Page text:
Are you a good candidate for ombre hair? Experts explain what it is, who it looks best on, and how to maintain the color for long-lasting results. 

By Deanna Pai
Updated May 30, 2017
Ada Summer/Getty Images

If there were a popularity contest for hair color techniques, ombré would win by a landslide. There’s a reason that ombré hair—which, by definition, is a gradation of hair color from dark on top to light at the ends—is such a fan-favorite among just about everyone. Not only does it look natural (as though you just spent a summer outdoors, where the sun could temporarily lighten your hair), but it’s also low-maintenance. Since the gradient only begins partly down the lengths of your hair, you don’t have to worry about maintaining your roots.

Still, you’re coloring your hair, which means you should be taking some precautions to keep your strands healthy and strong. Ombré is only relatively easy on hair and, if you want to lighten your hair more than a few shades, it requires the same sort of care and preparation as any other color treatment. Consider this your how-to for getting—and taking care of—ombré hair.

Ada Summer/Getty Images

It’s common knowledge that ombré hair is a natural look. “It’s inspired by nature, as hair gradually gets lighter at the ends from sun exposure,” says Matrix celebrity stylist George Papanikolas. Plus, as we mentioned, the maintenance is minimal (although not totally eliminated). It works best if you have longer hair or a haircut without a ton of layers, since you need the all-around length for color gradation. Still, it works no matter what your original hair color is, because there’s an ombré option for everyone.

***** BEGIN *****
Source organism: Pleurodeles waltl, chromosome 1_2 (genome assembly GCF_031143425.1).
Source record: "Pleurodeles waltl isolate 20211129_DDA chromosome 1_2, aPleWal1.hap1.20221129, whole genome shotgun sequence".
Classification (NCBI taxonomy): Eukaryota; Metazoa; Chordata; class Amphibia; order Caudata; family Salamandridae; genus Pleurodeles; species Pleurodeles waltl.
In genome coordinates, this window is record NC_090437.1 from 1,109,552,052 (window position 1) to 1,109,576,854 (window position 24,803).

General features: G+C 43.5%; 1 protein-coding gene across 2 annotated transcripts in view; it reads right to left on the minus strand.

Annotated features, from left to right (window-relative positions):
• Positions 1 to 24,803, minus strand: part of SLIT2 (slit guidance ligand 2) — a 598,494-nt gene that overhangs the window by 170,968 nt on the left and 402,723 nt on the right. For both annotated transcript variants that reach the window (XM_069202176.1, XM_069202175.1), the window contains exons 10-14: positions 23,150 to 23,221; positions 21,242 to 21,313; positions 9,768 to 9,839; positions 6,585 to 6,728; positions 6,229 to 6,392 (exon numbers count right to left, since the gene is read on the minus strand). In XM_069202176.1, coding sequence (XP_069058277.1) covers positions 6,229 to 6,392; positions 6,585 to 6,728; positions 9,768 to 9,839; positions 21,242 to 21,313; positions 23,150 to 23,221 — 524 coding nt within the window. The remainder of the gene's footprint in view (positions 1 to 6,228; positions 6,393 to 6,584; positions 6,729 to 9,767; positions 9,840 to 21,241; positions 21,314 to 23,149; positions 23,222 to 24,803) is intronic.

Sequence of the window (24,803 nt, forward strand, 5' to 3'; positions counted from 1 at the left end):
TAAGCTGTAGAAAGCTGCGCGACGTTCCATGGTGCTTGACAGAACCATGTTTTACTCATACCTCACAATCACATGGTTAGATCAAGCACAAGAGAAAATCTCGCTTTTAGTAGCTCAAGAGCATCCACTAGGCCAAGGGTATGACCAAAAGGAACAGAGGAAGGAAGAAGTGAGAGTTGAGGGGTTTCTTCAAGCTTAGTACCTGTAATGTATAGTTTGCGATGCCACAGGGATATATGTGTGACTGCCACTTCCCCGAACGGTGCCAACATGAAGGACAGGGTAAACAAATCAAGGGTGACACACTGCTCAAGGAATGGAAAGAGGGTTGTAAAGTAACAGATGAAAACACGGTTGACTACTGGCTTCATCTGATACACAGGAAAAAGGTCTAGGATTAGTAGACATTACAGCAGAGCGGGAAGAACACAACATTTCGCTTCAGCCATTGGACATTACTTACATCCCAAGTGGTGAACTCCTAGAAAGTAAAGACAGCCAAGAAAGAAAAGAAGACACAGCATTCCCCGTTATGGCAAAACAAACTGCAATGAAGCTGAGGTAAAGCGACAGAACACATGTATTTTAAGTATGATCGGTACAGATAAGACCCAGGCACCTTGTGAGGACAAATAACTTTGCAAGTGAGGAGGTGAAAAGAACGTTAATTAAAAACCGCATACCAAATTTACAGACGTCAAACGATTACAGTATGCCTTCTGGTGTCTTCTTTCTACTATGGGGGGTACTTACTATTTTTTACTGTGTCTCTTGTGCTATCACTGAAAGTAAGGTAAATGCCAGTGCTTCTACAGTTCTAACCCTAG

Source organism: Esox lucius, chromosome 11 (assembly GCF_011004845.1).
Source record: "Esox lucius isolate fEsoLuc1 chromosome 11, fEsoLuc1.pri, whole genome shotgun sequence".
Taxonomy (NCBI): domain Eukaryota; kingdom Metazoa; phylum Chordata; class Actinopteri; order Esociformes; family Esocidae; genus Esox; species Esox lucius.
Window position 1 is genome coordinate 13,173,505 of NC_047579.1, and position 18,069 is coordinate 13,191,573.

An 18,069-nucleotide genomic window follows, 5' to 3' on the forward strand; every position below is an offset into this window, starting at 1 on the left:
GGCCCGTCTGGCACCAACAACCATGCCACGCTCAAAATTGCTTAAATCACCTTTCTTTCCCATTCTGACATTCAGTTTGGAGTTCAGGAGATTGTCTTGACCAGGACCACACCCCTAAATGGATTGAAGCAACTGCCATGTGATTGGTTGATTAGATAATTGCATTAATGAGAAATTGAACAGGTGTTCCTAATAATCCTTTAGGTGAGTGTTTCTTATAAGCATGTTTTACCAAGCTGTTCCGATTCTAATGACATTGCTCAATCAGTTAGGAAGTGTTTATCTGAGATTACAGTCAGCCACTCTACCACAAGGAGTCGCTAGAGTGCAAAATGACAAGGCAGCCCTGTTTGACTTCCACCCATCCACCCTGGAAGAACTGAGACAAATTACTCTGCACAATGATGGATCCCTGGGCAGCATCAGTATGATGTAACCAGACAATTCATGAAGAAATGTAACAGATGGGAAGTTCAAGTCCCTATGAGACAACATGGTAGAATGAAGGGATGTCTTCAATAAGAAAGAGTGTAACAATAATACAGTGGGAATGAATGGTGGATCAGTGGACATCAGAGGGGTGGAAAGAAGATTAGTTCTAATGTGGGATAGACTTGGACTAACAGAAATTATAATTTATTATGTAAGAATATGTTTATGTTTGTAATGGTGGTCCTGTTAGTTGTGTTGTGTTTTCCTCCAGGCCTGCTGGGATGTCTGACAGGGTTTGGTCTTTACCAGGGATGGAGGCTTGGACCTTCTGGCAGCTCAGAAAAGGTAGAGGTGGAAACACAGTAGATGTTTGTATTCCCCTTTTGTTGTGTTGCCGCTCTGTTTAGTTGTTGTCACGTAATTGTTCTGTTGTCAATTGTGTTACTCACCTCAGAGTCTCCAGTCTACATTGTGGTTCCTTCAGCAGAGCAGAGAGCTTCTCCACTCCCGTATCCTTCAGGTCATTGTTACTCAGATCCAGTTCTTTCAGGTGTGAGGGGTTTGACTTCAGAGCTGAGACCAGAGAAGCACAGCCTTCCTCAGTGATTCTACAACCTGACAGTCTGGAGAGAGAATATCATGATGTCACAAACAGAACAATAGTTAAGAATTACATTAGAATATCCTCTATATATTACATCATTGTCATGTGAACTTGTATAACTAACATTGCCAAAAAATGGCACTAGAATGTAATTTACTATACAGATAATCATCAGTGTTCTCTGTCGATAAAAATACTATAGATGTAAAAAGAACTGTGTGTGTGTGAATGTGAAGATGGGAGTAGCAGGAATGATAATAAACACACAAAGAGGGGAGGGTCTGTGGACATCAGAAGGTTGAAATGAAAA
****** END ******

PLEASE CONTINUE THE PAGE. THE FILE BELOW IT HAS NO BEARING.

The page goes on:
Hair color is hair color regardless of its placement on your hair, so ombré hair merits the same sort of care reserved for any other treatment. Papanikolas recommends using a bond protecting system, like Matrix Bond Ultim8, which prevents hair’s chemical bonds from breaking during the color process—and ultimately keeps your hair stronger and soft to the touch. Afterwards, treat hair to a moisturizing hair treatment like R+Co Palm Springs Pre-Shampoo Treatment Mask ($29) once a week to maintain shine.

If you want a more dramatic ombré look, it could mean taking your hair from, say, dark brown to light blonde. In a situation like this, expect a wait time before you get the sunny end result. “When you’re starting from very dark hair, it can take more than one session to get the ends super light,” explains Papanikolas. “It's better to do it in stages over several months, so that you don't over-process your hair.” You’ll still get your color—and your hair will be healthier in the long run.

The most successful ombré looks so natural that people will think the sun—not your colorist—did all the work. Papanikolas broke down the most flattering gradients. For natural blondes, he recommends fading it to a light, baby blonde. It’s a subtle but striking change, and everyone will ask where you went on vacation.

Redheads can absolutely get in on ombré. And, even better, they have a few different options, since red hair comes in a variety of tones. If you have more coppery hair (think Julianne Moore), consider going golden blonde. If it’s on the red side, like Emma Stone, try a muted orange shade.

If you have dark hair, there’s a whole spectrum of shades between your hair and light blonde—meaning you have a wide range to choose from. Still, the most natural-looking colors have some warmth and richness to them. Brunettes with light brown hair should opt for honey blonde, says Papanikolas, while darker brunettes and black-haired women can graduate to warmer caramel.